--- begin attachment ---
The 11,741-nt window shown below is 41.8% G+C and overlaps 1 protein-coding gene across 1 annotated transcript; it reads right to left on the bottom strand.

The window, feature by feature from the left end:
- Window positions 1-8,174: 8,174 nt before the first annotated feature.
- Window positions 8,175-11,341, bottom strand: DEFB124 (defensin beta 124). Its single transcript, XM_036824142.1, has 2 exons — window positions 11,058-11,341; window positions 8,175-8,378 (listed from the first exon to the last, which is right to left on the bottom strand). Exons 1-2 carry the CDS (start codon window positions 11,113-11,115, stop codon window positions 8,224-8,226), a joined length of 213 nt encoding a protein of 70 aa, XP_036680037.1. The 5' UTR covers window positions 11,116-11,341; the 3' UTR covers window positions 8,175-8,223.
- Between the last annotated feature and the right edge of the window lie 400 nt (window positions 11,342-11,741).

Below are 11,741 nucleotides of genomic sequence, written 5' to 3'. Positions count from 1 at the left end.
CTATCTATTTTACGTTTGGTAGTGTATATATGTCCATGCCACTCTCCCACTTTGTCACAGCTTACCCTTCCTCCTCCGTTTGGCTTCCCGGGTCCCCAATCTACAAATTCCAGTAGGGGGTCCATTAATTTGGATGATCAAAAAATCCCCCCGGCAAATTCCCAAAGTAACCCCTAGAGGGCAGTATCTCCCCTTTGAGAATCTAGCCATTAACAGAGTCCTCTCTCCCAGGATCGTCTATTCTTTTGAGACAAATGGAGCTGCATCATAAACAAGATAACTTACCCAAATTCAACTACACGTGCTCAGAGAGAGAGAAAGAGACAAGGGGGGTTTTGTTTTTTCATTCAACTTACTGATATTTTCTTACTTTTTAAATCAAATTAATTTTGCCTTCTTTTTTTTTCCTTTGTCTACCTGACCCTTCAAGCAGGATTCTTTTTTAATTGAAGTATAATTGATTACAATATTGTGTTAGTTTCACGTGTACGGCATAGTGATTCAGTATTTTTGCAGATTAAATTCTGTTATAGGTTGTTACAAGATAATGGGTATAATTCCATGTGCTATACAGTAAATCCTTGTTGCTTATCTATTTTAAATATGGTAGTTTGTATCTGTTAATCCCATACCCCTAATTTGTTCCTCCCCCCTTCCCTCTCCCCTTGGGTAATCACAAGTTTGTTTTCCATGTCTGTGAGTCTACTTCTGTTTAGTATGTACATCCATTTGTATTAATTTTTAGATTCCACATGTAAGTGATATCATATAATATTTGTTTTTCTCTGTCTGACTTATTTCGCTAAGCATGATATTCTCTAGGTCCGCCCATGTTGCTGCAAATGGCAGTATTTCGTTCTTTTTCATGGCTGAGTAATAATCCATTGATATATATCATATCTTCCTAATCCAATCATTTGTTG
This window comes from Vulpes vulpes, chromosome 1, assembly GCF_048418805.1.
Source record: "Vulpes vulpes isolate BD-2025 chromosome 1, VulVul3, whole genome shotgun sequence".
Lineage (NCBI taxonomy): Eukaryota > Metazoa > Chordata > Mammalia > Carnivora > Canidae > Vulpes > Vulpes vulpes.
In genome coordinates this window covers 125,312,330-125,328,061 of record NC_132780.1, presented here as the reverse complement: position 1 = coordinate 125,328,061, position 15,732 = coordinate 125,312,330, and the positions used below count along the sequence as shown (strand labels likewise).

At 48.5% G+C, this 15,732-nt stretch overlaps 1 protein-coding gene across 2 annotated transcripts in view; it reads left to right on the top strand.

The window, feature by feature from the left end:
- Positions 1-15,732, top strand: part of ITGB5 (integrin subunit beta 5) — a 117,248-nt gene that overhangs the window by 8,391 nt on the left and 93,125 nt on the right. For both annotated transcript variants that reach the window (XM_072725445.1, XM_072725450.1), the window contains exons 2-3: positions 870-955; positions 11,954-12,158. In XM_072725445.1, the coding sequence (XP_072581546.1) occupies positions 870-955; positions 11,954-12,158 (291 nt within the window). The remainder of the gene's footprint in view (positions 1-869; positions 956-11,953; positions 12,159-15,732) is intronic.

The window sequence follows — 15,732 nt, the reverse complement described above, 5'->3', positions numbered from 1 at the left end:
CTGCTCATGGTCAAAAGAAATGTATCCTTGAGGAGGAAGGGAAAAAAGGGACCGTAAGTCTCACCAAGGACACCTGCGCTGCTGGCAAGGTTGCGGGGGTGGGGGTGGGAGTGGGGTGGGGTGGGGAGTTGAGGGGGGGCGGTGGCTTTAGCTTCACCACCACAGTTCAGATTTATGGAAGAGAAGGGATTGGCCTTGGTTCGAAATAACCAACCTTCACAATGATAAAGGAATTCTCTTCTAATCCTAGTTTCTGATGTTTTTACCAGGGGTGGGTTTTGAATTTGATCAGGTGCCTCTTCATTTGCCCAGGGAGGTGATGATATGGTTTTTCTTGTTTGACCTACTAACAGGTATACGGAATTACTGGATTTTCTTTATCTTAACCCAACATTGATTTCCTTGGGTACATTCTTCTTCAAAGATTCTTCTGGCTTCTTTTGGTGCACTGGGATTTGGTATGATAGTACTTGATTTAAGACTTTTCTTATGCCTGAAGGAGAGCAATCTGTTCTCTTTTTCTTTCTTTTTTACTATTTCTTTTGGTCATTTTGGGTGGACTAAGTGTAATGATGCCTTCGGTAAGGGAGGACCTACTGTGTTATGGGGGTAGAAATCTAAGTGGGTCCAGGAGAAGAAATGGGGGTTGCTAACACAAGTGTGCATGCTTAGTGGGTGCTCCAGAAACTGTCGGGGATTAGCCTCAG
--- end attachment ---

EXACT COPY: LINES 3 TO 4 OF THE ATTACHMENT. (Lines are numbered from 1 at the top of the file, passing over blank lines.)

- Window positions 1-8,174: 8,174 nt before the first annotated feature.
- Window positions 8,175-11,341, bottom strand: DEFB124 (defensin beta 124). Its single transcript, XM_036824142.1, has 2 exons — window positions 11,058-11,341; window positions 8,175-8,378 (listed from the first exon to the last, which is right to left on the bottom strand). Exons 1-2 carry the CDS (start codon window positions 11,113-11,115, stop codon window positions 8,224-8,226), a joined length of 213 nt encoding a protein of 70 aa, XP_036680037.1. The 5' UTR covers window positions 11,116-11,341; the 3' UTR covers window positions 8,175-8,223.